I had a long chat with Josh Corman yesterday afternoon about Rugged, especially as it applies to software development. I know this will be a continuing topic at the RSA conference, and we are both looking forward to a series of brainstorming sessions on the subject. One aspect that intrigues both of us is the overlap between Agile and Rugged as conceptual frameworks for guding developer decisions. I though this was important enough to blog up prior to the conference. The discussion went something like this:

Agile – as a concept – is successful because when the principles behind the Agile Manifesto are put into practice, they make software development easier and faster.

Agile development – embodied as one of many different process enhancements – is successful because they promote Agile principles.

When creating Rugged, mirroring Agile Manifesto was a great approach because both strive to adjust development’s approach to creating software. But the Agile Manifesto illustrates – through its 12 principles – how you should prioritize preferences and make tradeoffs when molding software.

Rugged has yet to define the principles that, when put into practice, promote Rugged software.

Rugged is missing embodiments – examples to guide practitioners – that describe and promote Rugged principles.

Rugged denotes a problem set (software is fragile, insecure, and feature-focused to the exclusion of all else) but lacks principles and a roadmap for fixing it. That’s the bad part, and the gist of my Twitter rant earlier this week. The good news is that the overlap between the two concepts provides plenty of examples of what Rugged could be. The more I think about it, the more I think the parallels between Agile and Rugged are important and serve as an example of how to approach Rugged development. There is sufficient overlap that several of the Agile principles can be directly adopted by Rugged with no loss of meaning or intent. Specifically, stealing from the Agile Principles:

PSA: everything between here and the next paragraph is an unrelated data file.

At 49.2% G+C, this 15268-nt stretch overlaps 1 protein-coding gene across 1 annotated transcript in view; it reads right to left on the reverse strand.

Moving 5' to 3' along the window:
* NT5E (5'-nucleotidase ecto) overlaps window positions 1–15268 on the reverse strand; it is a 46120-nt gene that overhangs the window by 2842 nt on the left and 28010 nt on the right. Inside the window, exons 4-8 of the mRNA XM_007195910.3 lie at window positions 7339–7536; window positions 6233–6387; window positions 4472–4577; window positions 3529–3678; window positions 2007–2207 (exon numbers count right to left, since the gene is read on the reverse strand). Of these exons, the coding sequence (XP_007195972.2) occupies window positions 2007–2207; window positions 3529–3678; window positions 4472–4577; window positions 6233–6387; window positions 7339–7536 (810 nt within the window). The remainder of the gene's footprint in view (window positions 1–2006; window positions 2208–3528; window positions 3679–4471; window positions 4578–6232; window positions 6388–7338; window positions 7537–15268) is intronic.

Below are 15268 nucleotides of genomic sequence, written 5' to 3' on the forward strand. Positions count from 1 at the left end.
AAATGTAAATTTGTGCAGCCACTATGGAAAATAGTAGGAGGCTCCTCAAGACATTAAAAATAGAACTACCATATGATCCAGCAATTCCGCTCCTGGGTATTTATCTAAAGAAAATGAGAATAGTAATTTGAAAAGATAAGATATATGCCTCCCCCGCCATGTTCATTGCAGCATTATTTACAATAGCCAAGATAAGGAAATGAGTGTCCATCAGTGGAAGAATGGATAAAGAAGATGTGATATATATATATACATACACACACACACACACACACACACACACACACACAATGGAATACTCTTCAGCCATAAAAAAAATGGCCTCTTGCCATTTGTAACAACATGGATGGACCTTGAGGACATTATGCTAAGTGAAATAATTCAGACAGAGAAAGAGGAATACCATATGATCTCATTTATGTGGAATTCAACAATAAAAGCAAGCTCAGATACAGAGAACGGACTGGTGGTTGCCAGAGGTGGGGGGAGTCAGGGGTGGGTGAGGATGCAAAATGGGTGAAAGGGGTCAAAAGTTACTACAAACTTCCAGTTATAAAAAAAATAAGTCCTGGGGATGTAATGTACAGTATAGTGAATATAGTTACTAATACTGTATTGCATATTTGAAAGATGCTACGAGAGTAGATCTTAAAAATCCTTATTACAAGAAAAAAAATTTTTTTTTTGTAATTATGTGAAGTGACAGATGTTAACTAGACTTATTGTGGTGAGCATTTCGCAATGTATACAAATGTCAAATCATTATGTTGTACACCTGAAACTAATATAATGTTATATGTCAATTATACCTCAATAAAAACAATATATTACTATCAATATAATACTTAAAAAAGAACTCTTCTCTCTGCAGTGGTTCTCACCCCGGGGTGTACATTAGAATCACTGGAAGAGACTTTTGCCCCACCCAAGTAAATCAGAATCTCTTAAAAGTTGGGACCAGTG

1. Welcoming changing requirements, even late in development …: Threats evolve rapidly, as do use cases and deployment models (Cloud? Anyone?). The fact that new security issues pop up like whack-a-moles is no different than new feature requests in web application development. The agility to respond to new requests and reprioritize on customer importance is no different that being agile enough to respond to risks. This principle applies equally well to Rugged as to Agile.
  2. Working software is the primary measure of progress: If your software does not compile, or is filled with logic errors, development efforts have not been totally successful. If your code is filled with security bugs, your software has variable functionality, then your development efforts have not been totally successful. When it comes to secure code development, I look at security as just another vector to manage on. It’s one of many factors that must be accounted for during the development process. Security is not your only goal, and usually not even the most important goal, but something important to account for. You can choose to ignore it, but if so there will likely be some major issue down the road. We are at that uncomfortable junction in the history of software development where we are seeing some firms have businesses disrupted by failing to manage risks posed by new code. Ruggedness should be a metric for progress.